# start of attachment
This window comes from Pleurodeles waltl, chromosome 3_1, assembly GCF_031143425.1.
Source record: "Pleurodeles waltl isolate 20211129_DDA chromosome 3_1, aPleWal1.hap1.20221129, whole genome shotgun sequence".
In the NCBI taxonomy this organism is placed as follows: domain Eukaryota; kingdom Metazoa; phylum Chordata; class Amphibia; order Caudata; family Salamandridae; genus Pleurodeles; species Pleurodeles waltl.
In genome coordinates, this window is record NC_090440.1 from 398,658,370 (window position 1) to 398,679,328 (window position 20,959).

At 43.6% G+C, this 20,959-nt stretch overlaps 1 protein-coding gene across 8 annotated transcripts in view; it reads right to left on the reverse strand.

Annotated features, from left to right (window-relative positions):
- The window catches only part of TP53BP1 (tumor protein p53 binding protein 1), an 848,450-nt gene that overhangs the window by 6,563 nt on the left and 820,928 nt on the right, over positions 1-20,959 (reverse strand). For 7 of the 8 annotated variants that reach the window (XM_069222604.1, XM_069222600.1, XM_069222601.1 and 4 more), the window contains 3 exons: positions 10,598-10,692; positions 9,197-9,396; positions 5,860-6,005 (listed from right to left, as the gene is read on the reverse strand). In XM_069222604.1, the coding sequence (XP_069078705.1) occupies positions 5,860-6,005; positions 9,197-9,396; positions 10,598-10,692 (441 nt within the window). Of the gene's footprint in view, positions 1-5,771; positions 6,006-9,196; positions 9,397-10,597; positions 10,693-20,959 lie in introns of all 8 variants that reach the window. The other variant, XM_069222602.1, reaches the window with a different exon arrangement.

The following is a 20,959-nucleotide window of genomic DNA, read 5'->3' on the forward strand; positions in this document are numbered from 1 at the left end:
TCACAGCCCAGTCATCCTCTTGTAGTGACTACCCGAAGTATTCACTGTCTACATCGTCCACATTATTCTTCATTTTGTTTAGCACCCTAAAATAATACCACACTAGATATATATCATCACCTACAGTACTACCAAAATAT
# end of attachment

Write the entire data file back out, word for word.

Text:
This window comes from Pleurodeles waltl, chromosome 3_1, assembly GCF_031143425.1.
Source record: "Pleurodeles waltl isolate 20211129_DDA chromosome 3_1, aPleWal1.hap1.20221129, whole genome shotgun sequence".
In the NCBI taxonomy this organism is placed as follows: domain Eukaryota; kingdom Metazoa; phylum Chordata; class Amphibia; order Caudata; family Salamandridae; genus Pleurodeles; species Pleurodeles waltl.
In genome coordinates, this window is record NC_090440.1 from 398,658,370 (window position 1) to 398,679,328 (window position 20,959).

At 43.6% G+C, this 20,959-nt stretch overlaps 1 protein-coding gene across 8 annotated transcripts in view; it reads right to left on the reverse strand.

Annotated features, from left to right (window-relative positions):
- The window catches only part of TP53BP1 (tumor protein p53 binding protein 1), an 848,450-nt gene that overhangs the window by 6,563 nt on the left and 820,928 nt on the right, over positions 1-20,959 (reverse strand). For 7 of the 8 annotated variants that reach the window (XM_069222604.1, XM_069222600.1, XM_069222601.1 and 4 more), the window contains 3 exons: positions 10,598-10,692; positions 9,197-9,396; positions 5,860-6,005 (listed from right to left, as the gene is read on the reverse strand). In XM_069222604.1, the coding sequence (XP_069078705.1) occupies positions 5,860-6,005; positions 9,197-9,396; positions 10,598-10,692 (441 nt within the window). Of the gene's footprint in view, positions 1-5,771; positions 6,006-9,196; positions 9,397-10,597; positions 10,693-20,959 lie in introns of all 8 variants that reach the window. The other variant, XM_069222602.1, reaches the window with a different exon arrangement.

The following is a 20,959-nucleotide window of genomic DNA, read 5'->3' on the forward strand; positions in this document are numbered from 1 at the left end:
TCACAGCCCAGTCATCCTCTTGTAGTGACTACCCGAAGTATTCACTGTCTACATCGTCCACATTATTCTTCATTTTGTTTAGCACCCTAAAATAATACCACACTAGATATATATCATCACCTACAGTACTACCAAAATAT